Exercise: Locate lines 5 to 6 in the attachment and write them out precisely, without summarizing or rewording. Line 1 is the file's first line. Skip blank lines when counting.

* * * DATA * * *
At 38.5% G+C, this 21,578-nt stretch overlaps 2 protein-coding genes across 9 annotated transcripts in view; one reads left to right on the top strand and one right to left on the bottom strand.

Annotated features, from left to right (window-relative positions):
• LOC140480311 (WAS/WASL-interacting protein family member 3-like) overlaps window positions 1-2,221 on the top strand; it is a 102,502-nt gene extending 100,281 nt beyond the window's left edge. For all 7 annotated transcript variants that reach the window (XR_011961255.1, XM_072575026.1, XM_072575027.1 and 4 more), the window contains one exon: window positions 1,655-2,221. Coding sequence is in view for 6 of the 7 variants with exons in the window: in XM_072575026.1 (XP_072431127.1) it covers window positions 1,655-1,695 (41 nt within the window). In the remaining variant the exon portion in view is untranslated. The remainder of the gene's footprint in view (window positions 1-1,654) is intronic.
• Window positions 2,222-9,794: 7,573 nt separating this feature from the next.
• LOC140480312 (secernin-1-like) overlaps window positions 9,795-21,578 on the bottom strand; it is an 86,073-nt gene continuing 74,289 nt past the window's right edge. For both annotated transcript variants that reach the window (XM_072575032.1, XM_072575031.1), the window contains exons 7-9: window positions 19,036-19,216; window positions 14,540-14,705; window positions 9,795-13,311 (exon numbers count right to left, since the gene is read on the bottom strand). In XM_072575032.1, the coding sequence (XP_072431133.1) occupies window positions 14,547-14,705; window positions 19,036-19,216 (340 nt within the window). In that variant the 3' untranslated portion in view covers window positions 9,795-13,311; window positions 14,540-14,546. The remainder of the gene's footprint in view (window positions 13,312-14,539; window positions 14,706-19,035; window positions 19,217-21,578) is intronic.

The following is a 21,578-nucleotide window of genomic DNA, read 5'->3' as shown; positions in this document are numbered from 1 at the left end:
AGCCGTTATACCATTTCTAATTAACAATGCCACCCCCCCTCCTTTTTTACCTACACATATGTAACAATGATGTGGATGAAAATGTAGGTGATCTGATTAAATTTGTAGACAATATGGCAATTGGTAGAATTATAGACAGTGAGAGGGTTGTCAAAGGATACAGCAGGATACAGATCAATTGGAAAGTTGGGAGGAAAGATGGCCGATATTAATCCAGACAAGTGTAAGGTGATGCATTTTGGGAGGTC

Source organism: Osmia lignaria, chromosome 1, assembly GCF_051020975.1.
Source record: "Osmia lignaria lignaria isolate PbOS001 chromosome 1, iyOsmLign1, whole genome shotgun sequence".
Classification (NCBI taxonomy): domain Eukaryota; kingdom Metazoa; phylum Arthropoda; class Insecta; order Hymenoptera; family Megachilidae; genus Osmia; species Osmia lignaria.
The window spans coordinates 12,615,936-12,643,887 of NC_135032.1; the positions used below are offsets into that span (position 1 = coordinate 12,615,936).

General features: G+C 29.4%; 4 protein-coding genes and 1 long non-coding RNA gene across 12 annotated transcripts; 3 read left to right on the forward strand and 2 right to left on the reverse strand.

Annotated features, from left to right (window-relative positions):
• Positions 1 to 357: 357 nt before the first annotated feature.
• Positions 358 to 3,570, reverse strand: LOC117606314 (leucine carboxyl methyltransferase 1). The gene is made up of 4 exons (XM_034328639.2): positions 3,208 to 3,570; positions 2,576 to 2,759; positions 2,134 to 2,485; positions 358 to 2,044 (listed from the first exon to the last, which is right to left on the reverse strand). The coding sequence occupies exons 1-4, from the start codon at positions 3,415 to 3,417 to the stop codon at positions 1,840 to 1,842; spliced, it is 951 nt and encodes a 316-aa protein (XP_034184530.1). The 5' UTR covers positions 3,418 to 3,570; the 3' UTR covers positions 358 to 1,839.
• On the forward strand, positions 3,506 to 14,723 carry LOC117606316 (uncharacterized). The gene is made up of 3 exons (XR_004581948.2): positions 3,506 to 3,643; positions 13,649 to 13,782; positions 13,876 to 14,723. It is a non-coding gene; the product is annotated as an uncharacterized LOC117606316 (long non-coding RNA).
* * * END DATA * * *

• LOC140480312 (secernin-1-like) overlaps window positions 9,795-21,578 on the bottom strand; it is an 86,073-nt gene continuing 74,289 nt past the window's right edge. For both annotated transcript variants that reach the window (XM_072575032.1, XM_072575031.1), the window contains exons 7-9: window positions 19,036-19,216; window positions 14,540-14,705; window positions 9,795-13,311 (exon numbers count right to left, since the gene is read on the bottom strand). In XM_072575032.1, the coding sequence (XP_072431133.1) occupies window positions 14,547-14,705; window positions 19,036-19,216 (340 nt within the window). In that variant the 3' untranslated portion in view covers window positions 9,795-13,311; window positions 14,540-14,546. The remainder of the gene's footprint in view (window positions 13,312-14,539; window positions 14,706-19,035; window positions 19,217-21,578) is intronic.

The following is a 21,578-nucleotide window of genomic DNA, read 5'->3' as shown; positions in this document are numbered from 1 at the left end: